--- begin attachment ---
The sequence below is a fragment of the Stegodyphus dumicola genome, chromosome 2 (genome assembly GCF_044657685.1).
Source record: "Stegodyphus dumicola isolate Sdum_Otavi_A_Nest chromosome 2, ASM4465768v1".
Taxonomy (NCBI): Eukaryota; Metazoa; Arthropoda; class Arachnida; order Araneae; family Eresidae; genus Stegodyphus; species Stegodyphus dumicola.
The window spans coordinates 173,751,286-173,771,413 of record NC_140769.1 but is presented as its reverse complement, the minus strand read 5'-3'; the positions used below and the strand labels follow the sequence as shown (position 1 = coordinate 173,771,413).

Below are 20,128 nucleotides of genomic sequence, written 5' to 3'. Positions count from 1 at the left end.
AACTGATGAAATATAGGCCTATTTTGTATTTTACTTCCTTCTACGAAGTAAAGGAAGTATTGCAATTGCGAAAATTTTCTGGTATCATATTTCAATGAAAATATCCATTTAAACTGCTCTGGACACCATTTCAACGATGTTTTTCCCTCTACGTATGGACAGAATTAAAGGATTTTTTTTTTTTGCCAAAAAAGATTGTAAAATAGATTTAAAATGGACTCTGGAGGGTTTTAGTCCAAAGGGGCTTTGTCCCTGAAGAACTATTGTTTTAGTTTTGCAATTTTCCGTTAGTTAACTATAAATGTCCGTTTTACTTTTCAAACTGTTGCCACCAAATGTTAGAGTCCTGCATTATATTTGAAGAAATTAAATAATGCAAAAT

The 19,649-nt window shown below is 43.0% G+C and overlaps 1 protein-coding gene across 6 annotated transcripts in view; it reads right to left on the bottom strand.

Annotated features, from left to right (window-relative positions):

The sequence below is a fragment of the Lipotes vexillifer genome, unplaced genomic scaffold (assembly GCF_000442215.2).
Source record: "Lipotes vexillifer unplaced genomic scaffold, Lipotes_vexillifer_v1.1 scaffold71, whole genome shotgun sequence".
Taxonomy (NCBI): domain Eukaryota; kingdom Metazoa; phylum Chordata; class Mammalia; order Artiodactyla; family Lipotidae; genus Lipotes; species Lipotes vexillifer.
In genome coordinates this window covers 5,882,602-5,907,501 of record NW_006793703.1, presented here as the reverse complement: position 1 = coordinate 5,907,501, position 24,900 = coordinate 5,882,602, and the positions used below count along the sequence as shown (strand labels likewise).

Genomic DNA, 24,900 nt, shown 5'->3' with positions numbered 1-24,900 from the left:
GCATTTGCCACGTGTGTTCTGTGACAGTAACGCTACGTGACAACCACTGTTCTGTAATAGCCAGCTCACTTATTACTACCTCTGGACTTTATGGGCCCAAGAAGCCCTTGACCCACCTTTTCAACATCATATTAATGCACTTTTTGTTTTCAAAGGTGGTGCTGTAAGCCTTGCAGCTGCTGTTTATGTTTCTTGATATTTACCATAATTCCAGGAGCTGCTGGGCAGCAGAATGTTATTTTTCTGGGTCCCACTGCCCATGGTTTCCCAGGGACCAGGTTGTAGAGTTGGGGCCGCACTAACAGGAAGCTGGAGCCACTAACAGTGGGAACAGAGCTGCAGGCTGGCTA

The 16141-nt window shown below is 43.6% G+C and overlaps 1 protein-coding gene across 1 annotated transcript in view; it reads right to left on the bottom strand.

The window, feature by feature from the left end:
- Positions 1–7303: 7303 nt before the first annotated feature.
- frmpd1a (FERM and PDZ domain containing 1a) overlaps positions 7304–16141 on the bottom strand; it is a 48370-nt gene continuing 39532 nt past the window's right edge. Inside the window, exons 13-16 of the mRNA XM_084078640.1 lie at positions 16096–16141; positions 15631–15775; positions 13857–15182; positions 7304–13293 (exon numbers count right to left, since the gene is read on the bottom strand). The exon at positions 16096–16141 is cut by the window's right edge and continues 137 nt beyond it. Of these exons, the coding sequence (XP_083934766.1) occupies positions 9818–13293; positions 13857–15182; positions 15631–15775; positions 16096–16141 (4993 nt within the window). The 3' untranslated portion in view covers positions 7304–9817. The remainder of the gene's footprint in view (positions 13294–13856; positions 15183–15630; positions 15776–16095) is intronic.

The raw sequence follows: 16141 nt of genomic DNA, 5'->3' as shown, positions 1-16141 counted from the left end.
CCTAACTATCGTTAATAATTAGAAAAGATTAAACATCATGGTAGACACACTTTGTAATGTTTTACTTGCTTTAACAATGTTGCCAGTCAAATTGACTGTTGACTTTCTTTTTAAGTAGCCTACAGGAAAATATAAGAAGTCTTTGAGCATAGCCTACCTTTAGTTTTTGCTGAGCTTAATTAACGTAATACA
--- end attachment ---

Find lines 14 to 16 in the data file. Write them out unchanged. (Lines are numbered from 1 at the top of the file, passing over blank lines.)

GCATTTGCCACGTGTGTTCTGTGACAGTAACGCTACGTGACAACCACTGTTCTGTAATAGCCAGCTCACTTATTACTACCTCTGGACTTTATGGGCCCAAGAAGCCCTTGACCCACCTTTTCAACATCATATTAATGCACTTTTTGTTTTCAAAGGTGGTGCTGTAAGCCTTGCAGCTGCTGTTTATGTTTCTTGATATTTACCATAATTCCAGGAGCTGCTGGGCAGCAGAATGTTATTTTTCTGGGTCCCACTGCCCATGGTTTCCCAGGGACCAGGTTGTAGAGTTGGGGCCGCACTAACAGGAAGCTGGAGCCACTAACAGTGGGAACAGAGCTGCAGGCTGGCTA

The 16141-nt window shown below is 43.6% G+C and overlaps 1 protein-coding gene across 1 annotated transcript in view; it reads right to left on the bottom strand.

The window, feature by feature from the left end: